Monday, November 7, 2011

Do Fish Feel Pain? Afraid So, Says Researcher Coming to Lecture Nov. 16 at the College

CHESTERTOWN, MD—Do fish feel pain? And does it matter? These are the questions Victoria Braithwaite, a researcher at Pennsylvania State University, will address in a lecture at Washington College on Wednesday, November 16. Part of the McLain Lecture Series, the talk will begin at 7:30 p.m. in Litrenta Lecture Hall, Toll Science Center, 300 Washington Avenue. A book signing will follow in the McLain Atrium.
Braithwaite, Associate Director and Professor of Fisheries and Biology at the Penn State Institute of the Neurosciences, researches the evolution of animal cognition with a focus on fish learning, perception, and memory. In her 2010 book Do Fish Feel Pain? ( Oxford University Press), she discusses the ethical questions raised by current fishing practices. According to Braithwaite, fish are not the simple-brained creatures most of us perceive them to be, but are instead complex animals with accurate memories, stress responses, and physiological similarities with other vertebrates—even humans.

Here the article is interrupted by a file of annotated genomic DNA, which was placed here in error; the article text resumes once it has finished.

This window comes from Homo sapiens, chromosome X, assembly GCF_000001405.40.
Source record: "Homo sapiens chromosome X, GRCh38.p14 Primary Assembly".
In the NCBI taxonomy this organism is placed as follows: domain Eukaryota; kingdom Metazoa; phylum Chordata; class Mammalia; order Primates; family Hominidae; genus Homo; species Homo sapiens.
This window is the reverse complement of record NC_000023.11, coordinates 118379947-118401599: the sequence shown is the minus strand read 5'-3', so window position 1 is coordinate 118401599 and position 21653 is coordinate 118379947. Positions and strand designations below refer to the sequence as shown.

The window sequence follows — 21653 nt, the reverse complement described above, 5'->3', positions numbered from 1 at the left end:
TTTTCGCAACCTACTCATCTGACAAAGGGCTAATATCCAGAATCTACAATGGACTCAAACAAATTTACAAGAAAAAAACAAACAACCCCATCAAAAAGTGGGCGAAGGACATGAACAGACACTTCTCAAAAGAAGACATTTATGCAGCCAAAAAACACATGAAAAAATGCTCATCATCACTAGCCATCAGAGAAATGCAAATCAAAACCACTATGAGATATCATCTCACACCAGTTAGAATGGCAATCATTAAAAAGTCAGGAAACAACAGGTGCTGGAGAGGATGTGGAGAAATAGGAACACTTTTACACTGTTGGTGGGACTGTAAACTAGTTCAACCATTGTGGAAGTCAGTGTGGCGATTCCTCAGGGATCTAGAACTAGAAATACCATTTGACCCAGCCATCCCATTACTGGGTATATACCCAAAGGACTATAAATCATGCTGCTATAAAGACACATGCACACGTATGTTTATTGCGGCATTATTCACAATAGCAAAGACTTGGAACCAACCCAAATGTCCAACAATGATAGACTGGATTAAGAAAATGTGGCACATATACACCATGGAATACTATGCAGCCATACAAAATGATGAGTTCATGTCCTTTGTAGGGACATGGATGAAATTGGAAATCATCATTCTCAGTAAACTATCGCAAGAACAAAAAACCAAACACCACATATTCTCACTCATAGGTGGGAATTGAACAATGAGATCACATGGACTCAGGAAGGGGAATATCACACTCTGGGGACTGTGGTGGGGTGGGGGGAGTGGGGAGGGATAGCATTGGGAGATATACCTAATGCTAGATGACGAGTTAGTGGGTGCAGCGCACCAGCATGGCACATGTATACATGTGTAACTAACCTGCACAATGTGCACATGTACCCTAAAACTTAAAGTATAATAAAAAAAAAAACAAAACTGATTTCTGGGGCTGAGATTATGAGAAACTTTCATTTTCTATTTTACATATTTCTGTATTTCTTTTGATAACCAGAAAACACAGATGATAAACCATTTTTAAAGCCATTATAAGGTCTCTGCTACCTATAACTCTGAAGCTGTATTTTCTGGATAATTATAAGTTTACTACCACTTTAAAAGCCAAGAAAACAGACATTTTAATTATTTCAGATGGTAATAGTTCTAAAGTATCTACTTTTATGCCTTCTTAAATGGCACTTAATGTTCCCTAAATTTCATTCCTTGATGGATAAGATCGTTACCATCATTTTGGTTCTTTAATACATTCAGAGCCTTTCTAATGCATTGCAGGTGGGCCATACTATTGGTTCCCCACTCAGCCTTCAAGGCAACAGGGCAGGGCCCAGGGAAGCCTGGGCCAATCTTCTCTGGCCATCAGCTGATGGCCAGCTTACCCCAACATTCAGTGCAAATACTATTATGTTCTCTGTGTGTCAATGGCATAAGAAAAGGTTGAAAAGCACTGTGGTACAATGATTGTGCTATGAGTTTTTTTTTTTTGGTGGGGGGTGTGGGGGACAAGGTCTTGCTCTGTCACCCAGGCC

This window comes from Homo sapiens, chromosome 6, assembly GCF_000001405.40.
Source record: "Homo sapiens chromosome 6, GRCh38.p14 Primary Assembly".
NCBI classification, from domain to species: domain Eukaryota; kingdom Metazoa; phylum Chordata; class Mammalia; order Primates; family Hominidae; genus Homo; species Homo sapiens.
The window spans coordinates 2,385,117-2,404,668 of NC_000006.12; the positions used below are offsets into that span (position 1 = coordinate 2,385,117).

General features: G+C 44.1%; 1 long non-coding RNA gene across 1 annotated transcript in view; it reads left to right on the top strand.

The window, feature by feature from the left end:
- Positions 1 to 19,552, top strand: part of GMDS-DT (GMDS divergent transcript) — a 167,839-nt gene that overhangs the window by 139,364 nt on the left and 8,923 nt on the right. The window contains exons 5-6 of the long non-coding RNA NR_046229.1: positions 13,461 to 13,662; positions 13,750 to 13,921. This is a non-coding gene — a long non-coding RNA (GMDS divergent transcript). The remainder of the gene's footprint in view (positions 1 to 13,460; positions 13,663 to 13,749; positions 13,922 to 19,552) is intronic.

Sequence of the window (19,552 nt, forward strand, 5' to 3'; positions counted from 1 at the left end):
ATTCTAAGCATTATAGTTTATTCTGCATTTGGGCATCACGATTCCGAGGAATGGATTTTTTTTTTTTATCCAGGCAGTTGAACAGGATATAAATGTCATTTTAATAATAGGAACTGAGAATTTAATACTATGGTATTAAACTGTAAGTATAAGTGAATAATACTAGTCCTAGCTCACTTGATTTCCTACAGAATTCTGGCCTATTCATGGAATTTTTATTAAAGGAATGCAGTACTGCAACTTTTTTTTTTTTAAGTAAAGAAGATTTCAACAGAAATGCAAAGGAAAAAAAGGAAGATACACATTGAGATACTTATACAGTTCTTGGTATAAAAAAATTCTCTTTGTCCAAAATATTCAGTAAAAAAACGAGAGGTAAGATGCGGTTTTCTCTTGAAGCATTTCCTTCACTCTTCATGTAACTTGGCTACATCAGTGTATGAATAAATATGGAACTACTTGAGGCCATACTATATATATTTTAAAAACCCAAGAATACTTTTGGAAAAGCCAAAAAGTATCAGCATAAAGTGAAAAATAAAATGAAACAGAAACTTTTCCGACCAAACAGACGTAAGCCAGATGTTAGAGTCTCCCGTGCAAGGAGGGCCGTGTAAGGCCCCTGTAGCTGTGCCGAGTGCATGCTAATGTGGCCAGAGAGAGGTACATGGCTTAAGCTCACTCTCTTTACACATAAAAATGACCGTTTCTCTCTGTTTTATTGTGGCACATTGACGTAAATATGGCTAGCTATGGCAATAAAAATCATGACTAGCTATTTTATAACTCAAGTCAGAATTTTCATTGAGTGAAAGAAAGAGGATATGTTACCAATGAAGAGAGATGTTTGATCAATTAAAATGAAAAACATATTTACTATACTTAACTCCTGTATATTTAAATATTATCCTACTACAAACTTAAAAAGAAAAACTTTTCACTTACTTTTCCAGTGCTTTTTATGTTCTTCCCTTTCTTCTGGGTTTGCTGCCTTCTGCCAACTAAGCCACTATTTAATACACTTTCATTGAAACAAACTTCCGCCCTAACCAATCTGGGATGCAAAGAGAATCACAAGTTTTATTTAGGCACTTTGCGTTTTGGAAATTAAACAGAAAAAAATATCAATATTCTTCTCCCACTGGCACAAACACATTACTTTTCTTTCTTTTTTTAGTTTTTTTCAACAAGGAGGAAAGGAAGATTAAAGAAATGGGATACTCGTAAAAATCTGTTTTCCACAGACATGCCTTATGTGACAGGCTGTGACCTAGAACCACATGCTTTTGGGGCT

In light of recent scientific evidence showing that fish have specialized pain receptors, she argues that the kinds of protective measures in place for other animals should be extended to fish.
Braithwaite’s lecture is sponsored by the McLain Program in Environmental Studies and the campus chapter of Sigma Xi, a scientific-research honor society. The Joseph H. McLain ’37 Program in Environmental Studies was established in 1990 to recognize and augment study in the fields of aquatic and environmental studies.

1 comment: